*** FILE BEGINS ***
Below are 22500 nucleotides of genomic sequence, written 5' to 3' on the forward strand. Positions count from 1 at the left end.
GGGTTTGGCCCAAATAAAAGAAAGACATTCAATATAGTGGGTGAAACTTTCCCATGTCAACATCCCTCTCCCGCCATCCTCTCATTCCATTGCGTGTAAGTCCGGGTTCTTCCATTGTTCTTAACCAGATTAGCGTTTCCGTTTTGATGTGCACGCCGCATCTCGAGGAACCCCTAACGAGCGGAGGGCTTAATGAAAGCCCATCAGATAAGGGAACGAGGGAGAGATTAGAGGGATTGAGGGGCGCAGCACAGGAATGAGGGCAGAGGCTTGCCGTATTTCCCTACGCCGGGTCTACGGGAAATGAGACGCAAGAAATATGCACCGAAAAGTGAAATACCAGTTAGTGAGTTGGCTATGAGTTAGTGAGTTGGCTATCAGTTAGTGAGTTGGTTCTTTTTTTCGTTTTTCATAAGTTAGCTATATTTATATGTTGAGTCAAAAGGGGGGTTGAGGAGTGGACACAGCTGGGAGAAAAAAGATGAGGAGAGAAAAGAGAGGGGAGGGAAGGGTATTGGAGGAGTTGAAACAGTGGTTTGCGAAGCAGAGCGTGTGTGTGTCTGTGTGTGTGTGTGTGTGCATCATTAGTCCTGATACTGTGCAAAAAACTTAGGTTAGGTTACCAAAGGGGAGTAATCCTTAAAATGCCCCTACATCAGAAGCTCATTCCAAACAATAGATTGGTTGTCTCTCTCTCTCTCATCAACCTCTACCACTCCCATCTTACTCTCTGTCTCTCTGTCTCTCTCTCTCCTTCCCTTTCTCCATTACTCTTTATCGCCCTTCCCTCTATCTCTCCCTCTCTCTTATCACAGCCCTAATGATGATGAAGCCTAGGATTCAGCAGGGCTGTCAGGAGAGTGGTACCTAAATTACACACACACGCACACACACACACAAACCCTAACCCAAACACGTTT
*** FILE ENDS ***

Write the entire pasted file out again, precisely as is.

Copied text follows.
Below are 22500 nucleotides of genomic sequence, written 5' to 3' on the forward strand. Positions count from 1 at the left end.
GGGTTTGGCCCAAATAAAAGAAAGACATTCAATATAGTGGGTGAAACTTTCCCATGTCAACATCCCTCTCCCGCCATCCTCTCATTCCATTGCGTGTAAGTCCGGGTTCTTCCATTGTTCTTAACCAGATTAGCGTTTCCGTTTTGATGTGCACGCCGCATCTCGAGGAACCCCTAACGAGCGGAGGGCTTAATGAAAGCCCATCAGATAAGGGAACGAGGGAGAGATTAGAGGGATTGAGGGGCGCAGCACAGGAATGAGGGCAGAGGCTTGCCGTATTTCCCTACGCCGGGTCTACGGGAAATGAGACGCAAGAAATATGCACCGAAAAGTGAAATACCAGTTAGTGAGTTGGCTATGAGTTAGTGAGTTGGCTATCAGTTAGTGAGTTGGTTCTTTTTTTCGTTTTTCATAAGTTAGCTATATTTATATGTTGAGTCAAAAGGGGGGTTGAGGAGTGGACACAGCTGGGAGAAAAAAGATGAGGAGAGAAAAGAGAGGGGAGGGAAGGGTATTGGAGGAGTTGAAACAGTGGTTTGCGAAGCAGAGCGTGTGTGTGTCTGTGTGTGTGTGTGTGTGCATCATTAGTCCTGATACTGTGCAAAAAACTTAGGTTAGGTTACCAAAGGGGAGTAATCCTTAAAATGCCCCTACATCAGAAGCTCATTCCAAACAATAGATTGGTTGTCTCTCTCTCTCTCATCAACCTCTACCACTCCCATCTTACTCTCTGTCTCTCTGTCTCTCTCTCTCCTTCCCTTTCTCCATTACTCTTTATCGCCCTTCCCTCTATCTCTCCCTCTCTCTTATCACAGCCCTAATGATGATGAAGCCTAGGATTCAGCAGGGCTGTCAGGAGAGTGGTACCTAAATTACACACACACGCACACACACACACAAACCCTAACCCAAACACGTTT